there was electricity (via extension cords) and running water (outside
faucet) on site!
The other group (Tim, Dave, Cliff, Sue, Erika, Connie Jo, Liz) worked
double "shotgun" house - one side is for Andre and the other side for
mother, Otha. Garrett was their site coordinator and I
don't have pictures of that work since I wasn't there..
Miss Sophie worked in her garden most of the day. When it
rained, she came in to help us - she is not used to being idle!
The white marks on her shutter are left over from right
after the hurricane when agencies were marking each home after checking
it for survivors or casualties.
Jeff was another volunteer we met who was staying in the men's dorm
with our group. He's an electrician from Ohio and came down
for a week to help. He was wiring at Beecher Memorial UCC so one
day we took a short field trip over lunch to visit that site.
Beecher is in an area that was
severely damaged and had only been back to hosting worship services for
a few weeks - over 2 years after the hurricane.
Groups that worked there have left uplifting messages or bible verses
on the unfinished infrastructure. We also had similar notes
on our bunk beds in the dorms - names, churches, dates, words of hope.
That helped us feel some continuity as a part of the huge
team involved in this lengthy process of restoration.
Hope Shall Bloom is one of the themes of the reconstruction
efforts in the city and when I saw that plant (the last picture here)
pushing up through the asphalt in the parking lot by the library I
thought it captured the thought well.
We went out to
dinner on Sunday and Thursday. Sunday evening we went to Mulate's
wonderful Cajun restaurant with Zydeco music and dancing.
After supper we walked down Bourbon Street to get the feel of
the area. Though I don't have pictures of it, on
Wednesday night the ladies of the church served us a traditional red
beans and rice dinner. It was very yummy and we enjoyed
having some time to visit with them and learn more about the church,
the area and some ways that the storm affected their personal
lives. (For example, some who had livable homes left were without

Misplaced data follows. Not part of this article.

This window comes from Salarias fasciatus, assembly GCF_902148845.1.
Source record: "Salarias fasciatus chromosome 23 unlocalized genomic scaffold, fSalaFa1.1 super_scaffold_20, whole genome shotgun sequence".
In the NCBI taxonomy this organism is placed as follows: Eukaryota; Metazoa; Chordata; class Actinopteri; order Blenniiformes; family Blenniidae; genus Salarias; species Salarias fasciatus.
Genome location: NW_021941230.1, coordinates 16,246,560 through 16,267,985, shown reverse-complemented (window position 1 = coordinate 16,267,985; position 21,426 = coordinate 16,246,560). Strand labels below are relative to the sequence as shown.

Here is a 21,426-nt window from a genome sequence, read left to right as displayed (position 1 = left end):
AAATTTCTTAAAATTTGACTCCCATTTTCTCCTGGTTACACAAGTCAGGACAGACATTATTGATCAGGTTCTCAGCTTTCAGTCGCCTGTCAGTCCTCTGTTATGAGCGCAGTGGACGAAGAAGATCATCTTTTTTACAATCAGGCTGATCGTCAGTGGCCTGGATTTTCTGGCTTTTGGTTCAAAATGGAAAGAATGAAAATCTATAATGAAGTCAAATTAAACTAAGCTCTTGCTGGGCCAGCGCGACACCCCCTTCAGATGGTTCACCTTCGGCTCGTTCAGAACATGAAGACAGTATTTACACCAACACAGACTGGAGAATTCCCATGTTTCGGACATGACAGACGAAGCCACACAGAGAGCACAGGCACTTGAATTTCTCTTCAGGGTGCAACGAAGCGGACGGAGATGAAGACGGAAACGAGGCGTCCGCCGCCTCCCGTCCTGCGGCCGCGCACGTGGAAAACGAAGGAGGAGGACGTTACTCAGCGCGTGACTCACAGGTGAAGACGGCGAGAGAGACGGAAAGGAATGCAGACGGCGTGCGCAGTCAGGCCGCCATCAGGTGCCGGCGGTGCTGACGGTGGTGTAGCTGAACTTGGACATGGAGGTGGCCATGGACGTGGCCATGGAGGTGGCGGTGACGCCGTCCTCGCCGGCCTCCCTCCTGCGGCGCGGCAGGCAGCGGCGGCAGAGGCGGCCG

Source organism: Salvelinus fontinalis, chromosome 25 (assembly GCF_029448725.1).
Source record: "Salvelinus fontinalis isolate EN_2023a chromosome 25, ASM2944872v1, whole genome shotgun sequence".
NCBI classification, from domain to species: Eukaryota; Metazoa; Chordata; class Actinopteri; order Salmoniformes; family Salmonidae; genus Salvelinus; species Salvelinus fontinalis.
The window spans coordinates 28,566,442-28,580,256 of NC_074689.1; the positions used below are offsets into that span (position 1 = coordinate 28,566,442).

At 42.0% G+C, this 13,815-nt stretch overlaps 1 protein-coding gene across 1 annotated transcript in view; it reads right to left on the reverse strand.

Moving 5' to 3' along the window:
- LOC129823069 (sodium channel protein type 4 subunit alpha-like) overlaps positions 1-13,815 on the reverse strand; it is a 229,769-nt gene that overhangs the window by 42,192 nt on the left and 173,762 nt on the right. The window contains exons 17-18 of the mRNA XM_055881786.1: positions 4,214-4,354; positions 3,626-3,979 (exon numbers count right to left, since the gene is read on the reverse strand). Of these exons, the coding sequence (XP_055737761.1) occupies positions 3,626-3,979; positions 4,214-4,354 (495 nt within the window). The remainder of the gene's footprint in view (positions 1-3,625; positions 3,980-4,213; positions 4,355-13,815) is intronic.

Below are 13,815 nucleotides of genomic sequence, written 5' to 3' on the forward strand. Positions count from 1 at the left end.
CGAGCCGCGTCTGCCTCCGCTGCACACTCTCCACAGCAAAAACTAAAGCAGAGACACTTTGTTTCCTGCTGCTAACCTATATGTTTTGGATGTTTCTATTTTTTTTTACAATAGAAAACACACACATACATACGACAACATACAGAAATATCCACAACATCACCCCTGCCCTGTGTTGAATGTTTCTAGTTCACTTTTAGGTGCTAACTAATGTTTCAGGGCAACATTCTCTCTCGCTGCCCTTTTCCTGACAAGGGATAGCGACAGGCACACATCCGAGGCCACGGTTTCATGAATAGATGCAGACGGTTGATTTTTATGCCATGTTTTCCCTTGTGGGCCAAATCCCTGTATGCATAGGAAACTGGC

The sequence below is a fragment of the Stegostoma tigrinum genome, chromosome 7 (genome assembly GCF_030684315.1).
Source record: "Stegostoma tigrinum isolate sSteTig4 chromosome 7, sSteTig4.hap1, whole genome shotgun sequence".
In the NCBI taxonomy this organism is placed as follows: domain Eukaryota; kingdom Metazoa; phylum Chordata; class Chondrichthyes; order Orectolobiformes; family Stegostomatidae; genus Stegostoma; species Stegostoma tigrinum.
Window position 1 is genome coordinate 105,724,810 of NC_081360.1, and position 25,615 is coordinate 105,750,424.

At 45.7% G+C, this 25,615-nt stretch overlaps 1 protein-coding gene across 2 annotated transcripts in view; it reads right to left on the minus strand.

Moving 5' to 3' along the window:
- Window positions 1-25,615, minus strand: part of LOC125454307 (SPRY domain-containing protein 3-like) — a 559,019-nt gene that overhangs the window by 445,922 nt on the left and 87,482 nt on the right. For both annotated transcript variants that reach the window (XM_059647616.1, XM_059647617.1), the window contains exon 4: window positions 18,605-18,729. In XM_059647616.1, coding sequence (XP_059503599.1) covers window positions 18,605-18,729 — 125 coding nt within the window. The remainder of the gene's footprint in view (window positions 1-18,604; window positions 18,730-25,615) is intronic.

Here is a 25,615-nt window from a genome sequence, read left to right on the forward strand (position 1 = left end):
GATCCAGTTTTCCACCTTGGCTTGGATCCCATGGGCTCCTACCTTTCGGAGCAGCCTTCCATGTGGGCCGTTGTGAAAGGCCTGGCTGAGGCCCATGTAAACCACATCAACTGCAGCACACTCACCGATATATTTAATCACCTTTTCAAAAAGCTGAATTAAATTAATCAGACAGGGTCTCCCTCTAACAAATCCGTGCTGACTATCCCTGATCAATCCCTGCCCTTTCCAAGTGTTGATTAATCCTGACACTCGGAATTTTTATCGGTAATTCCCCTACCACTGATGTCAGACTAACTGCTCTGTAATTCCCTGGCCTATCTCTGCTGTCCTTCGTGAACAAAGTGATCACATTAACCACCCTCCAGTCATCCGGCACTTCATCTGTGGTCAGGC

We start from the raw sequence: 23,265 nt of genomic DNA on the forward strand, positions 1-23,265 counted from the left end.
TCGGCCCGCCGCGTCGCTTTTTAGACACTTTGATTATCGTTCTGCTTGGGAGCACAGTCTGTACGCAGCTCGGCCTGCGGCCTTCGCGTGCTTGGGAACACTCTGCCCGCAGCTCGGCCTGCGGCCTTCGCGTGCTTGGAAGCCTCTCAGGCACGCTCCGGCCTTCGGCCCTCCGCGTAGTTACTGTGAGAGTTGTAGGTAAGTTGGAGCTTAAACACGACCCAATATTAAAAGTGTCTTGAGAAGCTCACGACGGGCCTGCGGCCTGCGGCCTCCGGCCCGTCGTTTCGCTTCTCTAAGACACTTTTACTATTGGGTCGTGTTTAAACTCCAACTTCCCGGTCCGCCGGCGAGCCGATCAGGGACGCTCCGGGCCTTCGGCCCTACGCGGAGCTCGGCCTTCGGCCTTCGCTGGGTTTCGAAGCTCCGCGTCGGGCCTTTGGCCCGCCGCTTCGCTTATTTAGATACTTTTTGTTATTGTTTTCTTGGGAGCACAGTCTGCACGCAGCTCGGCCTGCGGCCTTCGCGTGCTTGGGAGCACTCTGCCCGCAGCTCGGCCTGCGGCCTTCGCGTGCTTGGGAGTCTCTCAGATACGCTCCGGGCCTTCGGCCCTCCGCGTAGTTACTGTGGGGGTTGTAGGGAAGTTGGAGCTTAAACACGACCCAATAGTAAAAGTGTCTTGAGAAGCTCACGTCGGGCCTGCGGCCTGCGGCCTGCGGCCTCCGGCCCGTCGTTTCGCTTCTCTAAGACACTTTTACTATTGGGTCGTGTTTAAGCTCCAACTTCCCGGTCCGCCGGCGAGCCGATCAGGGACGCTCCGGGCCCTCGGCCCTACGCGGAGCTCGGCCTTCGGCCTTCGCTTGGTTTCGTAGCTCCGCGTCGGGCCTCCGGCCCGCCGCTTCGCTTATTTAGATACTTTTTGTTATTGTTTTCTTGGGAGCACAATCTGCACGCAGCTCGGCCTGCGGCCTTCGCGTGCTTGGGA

power for 3 months.) Thursday we went to the French Quarter and
the Gumbo Shop which
also featured local specialties. We ate well! It
was raining but we still walked around Jackson Square a little bit, with
a stop at Cafe du
Monde where some purchased coffee to take home.
Friday May 23 we worked until noon and sadly said
our farewells to Miss Sophie. We got packed up and hit the
road around 2 PM. The pictures I took on the way out of town,
around Lake Ponchartrain were again taken from a moving vehicle, through the
windows, so you'll see both reflections and blurring. I think they
give a good feel for what the area is like though. We stopped
at a Cracker Barrel for dinner and arrived at the Memphis First
Congregational UCC around 9 PM. This is an urban church with
an impressive range of ministries - from the Hostel where we stayed, to
a bike repair shop, to a child care center and numerous support groups.
Their sanctuary is quite unique (see pictures).
Our evening devotional time was spent working on an outline for the
worship service Sunday morning where we would share highlights of our trip with the
Saturday was a long driving day. We started with breakfast at
Otherlands Coffee Bar which has a funky feel, a gift shop and great
food. We stopped in the St. Louis area for a late lunch and
then got back to the church at about 7 PM. The last group picture was taken by John.